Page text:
There was a time in my life I did not consider myself a feminist. Before torches are lit and pitchforks are gathered, know it was because I did not know I needed to. It was not a word in my everyday vocabulary. Feminists belonged in history, and the world around me seemed to reflect a society that respected and revered women.
Know that this context revolved around one woman in particular: my mother. She was the primary breadwinner in our household, while my father seemed super okay with being secondary in this regard.
He did more laundry. She cooked. He came to school functions during the day more readily. She often worked from home over the weekends managing to still fit in time with her children. My sister and I were loved, fed and overall happy. It was fine.
On top of this, my mother worked with women’s health as a nurse practitioner. Everything in her office was female-centric. Her employers were women. Her co-workers were women. All of them were intelligent and kind, while at the same time diverse in race, age, familial background, and sexual orientation. Meeting a male in her world was a rare treat.
My father’s world was not that different. He worked in social services, and his office had a female majority. Even today, among my father’s coworkers there is only one other male, and neither of them have a problem with that. Sure, they have their own little work bromance, but love their long-time female peers.
This was my world from a young age, and I believed the world beyond was not that much different. However, as I grew up I came to realize this reality was an outlier situation. I was a rare instance in this vast world. Setting aside my rose-colored glasses, I began to see the world of gender inequality for what it was.
I searched for the answers and despised the misogyny I found, and in this quest I ultimately found the label I was destined to be branded with: feminist.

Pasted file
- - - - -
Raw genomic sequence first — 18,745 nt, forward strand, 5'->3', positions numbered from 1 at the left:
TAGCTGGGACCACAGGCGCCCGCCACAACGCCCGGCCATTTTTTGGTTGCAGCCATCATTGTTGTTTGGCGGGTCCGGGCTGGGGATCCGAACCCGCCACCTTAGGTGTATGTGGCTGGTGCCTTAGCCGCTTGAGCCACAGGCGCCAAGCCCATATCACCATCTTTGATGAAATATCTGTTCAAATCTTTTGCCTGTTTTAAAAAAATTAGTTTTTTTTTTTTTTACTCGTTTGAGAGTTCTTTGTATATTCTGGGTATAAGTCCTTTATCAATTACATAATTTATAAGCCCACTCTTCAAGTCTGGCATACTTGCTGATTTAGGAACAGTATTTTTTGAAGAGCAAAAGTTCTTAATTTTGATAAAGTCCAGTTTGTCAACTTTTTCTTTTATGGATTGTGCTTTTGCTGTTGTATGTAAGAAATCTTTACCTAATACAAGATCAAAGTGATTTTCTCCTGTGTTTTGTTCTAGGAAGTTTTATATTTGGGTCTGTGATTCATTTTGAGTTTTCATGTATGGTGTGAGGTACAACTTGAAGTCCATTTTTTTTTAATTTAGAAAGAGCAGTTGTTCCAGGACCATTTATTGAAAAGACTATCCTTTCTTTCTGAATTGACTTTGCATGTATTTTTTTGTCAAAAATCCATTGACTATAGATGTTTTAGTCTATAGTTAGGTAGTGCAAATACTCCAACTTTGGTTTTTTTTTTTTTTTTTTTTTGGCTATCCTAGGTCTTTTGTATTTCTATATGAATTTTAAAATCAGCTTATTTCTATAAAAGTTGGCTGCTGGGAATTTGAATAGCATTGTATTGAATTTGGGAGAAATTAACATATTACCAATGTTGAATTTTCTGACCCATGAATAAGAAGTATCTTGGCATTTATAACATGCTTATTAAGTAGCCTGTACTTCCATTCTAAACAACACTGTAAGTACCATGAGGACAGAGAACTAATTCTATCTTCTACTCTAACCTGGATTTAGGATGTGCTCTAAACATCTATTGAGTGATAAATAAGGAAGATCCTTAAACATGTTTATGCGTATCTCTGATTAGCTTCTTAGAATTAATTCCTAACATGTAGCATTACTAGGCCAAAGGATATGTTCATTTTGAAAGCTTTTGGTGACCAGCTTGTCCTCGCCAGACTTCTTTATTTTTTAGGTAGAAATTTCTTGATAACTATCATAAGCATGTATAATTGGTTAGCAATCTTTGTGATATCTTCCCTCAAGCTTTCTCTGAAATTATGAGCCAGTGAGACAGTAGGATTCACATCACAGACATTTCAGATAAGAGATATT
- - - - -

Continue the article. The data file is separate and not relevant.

Rather quickly, I learned the intersectionality of celebrating and empowering women across the globe. The dynamics of race, religion, sexuality, and cultural background all came into play as I sought to uplift all women in my life. The stories of womankind each have their own unique components, and recognizing those aspects became the largest part of understanding how to best uplift my fellow lady.
The truth is that there is no one-size-fits-all form of female empowerment. Feminism is not as simple as a pair of socks. It must be tailored to fit the curves and qualities of women, to make them really shine, like excellent suits or a set of body armor as she takes on the world.
This means my experience as a white young woman from a privileged and well-educated background can be vastly different from another woman’s, regardless of proximity. From a woman of color in this very city that can cross paths with me, to an older woman raising her children in a completely different culture across the globe. They each have their own stories to tell and convictions driving them.
Those female-identified individuals who do not always get the validity they deserve have a distinctive narrative from other women as well, bringing forth their own dynamic to the vast landscape that defines women.
Each story is valid, worthwhile, and important to fighting against those who deny us the equal footing in life we all deserve. Each story fits into it’s own space, expanding the power of the feminist movement beyond the liminality stories which societal privilege will allow.
This is why March 8 was International Women’s Day. Not just White Girls’ Day, Rich Ladies’ Day, or Females Born Females Day. That day of celebration and this month of celebration is intended to celebrate every faction of womankind.
The intention of Women’s History Month was to revel in the majesty of all women, such as Chimamanda Ngozi Adichie and Former Secretary of State Madeleine Albright, all the way down to women like my mother, all of whom dedicated their lives to making this world a better place for females.
After all, Intuit (the people who brings you TurboTax) just recently released a report that women will be the “real powerhouses” for businesses in regards to finances by 2020. The National Center for Education Statistics reported in 2016 Black women in the US are the largest group enrolling in college.
Even when the world has a so-close-they-could-almost-taste-it moment with having the first female U.S President and lost, feminists on every continent did not let that stop them. Long after the last ballot rolled in for the 2016 election, those fighting for gender equality remain vigilant in their passion for social justice.
It is really something to behold. There are fights to be won, and only time will tell what history books will write about these current affairs. No matter what, I know I will be among the masses working to uplift women from all walks of life. I will do so as I hope that one day future generations can grow up as I did, without needing to worry about gender inequality and misogyny, and fully knowing the beauty and power of all womankind.